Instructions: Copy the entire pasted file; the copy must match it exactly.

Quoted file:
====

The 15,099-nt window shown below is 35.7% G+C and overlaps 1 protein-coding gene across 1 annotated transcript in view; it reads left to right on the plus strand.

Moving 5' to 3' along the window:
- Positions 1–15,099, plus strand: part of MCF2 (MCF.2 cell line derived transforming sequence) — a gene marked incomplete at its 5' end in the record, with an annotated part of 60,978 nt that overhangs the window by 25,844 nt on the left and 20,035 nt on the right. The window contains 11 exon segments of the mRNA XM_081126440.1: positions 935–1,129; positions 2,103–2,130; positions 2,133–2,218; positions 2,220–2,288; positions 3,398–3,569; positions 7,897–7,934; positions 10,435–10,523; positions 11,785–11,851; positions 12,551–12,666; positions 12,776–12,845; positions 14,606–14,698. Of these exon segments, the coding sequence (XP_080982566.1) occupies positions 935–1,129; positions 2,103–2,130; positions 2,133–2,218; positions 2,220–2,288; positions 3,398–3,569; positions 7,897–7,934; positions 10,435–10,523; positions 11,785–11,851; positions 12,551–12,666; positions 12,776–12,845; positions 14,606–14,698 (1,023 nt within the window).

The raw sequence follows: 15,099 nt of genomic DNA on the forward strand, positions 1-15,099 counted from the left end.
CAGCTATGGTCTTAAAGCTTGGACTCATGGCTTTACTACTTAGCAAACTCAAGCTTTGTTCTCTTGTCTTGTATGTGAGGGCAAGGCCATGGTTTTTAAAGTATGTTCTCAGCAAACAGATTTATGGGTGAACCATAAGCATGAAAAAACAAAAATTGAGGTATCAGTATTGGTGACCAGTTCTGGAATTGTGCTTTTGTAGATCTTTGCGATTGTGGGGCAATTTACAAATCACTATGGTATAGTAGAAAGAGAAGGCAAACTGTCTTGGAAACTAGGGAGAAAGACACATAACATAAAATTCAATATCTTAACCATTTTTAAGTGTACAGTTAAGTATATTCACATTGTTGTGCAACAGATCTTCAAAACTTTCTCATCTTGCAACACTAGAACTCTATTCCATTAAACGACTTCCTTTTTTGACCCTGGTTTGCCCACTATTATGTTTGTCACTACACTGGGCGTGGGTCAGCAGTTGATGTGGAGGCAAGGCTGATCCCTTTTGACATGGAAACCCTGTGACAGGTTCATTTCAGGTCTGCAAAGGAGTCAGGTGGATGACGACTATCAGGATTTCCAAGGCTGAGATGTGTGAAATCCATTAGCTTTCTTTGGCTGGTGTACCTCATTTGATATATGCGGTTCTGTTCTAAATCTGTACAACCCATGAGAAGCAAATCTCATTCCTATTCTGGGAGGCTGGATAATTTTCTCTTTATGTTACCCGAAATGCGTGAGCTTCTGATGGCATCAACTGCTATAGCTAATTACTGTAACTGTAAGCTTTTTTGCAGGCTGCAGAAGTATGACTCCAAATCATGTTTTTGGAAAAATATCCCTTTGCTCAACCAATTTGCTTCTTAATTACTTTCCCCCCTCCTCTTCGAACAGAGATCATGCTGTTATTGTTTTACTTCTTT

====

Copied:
The 15,099-nt window shown below is 35.7% G+C and overlaps 1 protein-coding gene across 1 annotated transcript in view; it reads left to right on the plus strand.

Moving 5' to 3' along the window:
- Positions 1–15,099, plus strand: part of MCF2 (MCF.2 cell line derived transforming sequence) — a gene marked incomplete at its 5' end in the record, with an annotated part of 60,978 nt that overhangs the window by 25,844 nt on the left and 20,035 nt on the right. The window contains 11 exon segments of the mRNA XM_081126440.1: positions 935–1,129; positions 2,103–2,130; positions 2,133–2,218; positions 2,220–2,288; positions 3,398–3,569; positions 7,897–7,934; positions 10,435–10,523; positions 11,785–11,851; positions 12,551–12,666; positions 12,776–12,845; positions 14,606–14,698. Of these exon segments, the coding sequence (XP_080982566.1) occupies positions 935–1,129; positions 2,103–2,130; positions 2,133–2,218; positions 2,220–2,288; positions 3,398–3,569; positions 7,897–7,934; positions 10,435–10,523; positions 11,785–11,851; positions 12,551–12,666; positions 12,776–12,845; positions 14,606–14,698 (1,023 nt within the window).

The raw sequence follows: 15,099 nt of genomic DNA on the forward strand, positions 1-15,099 counted from the left end.
CAGCTATGGTCTTAAAGCTTGGACTCATGGCTTTACTACTTAGCAAACTCAAGCTTTGTTCTCTTGTCTTGTATGTGAGGGCAAGGCCATGGTTTTTAAAGTATGTTCTCAGCAAACAGATTTATGGGTGAACCATAAGCATGAAAAAACAAAAATTGAGGTATCAGTATTGGTGACCAGTTCTGGAATTGTGCTTTTGTAGATCTTTGCGATTGTGGGGCAATTTACAAATCACTATGGTATAGTAGAAAGAGAAGGCAAACTGTCTTGGAAACTAGGGAGAAAGACACATAACATAAAATTCAATATCTTAACCATTTTTAAGTGTACAGTTAAGTATATTCACATTGTTGTGCAACAGATCTTCAAAACTTTCTCATCTTGCAACACTAGAACTCTATTCCATTAAACGACTTCCTTTTTTGACCCTGGTTTGCCCACTATTATGTTTGTCACTACACTGGGCGTGGGTCAGCAGTTGATGTGGAGGCAAGGCTGATCCCTTTTGACATGGAAACCCTGTGACAGGTTCATTTCAGGTCTGCAAAGGAGTCAGGTGGATGACGACTATCAGGATTTCCAAGGCTGAGATGTGTGAAATCCATTAGCTTTCTTTGGCTGGTGTACCTCATTTGATATATGCGGTTCTGTTCTAAATCTGTACAACCCATGAGAAGCAAATCTCATTCCTATTCTGGGAGGCTGGATAATTTTCTCTTTATGTTACCCGAAATGCGTGAGCTTCTGATGGCATCAACTGCTATAGCTAATTACTGTAACTGTAAGCTTTTTTGCAGGCTGCAGAAGTATGACTCCAAATCATGTTTTTGGAAAAATATCCCTTTGCTCAACCAATTTGCTTCTTAATTACTTTCCCCCCTCCTCTTCGAACAGAGATCATGCTGTTATTGTTTTACTTCTTT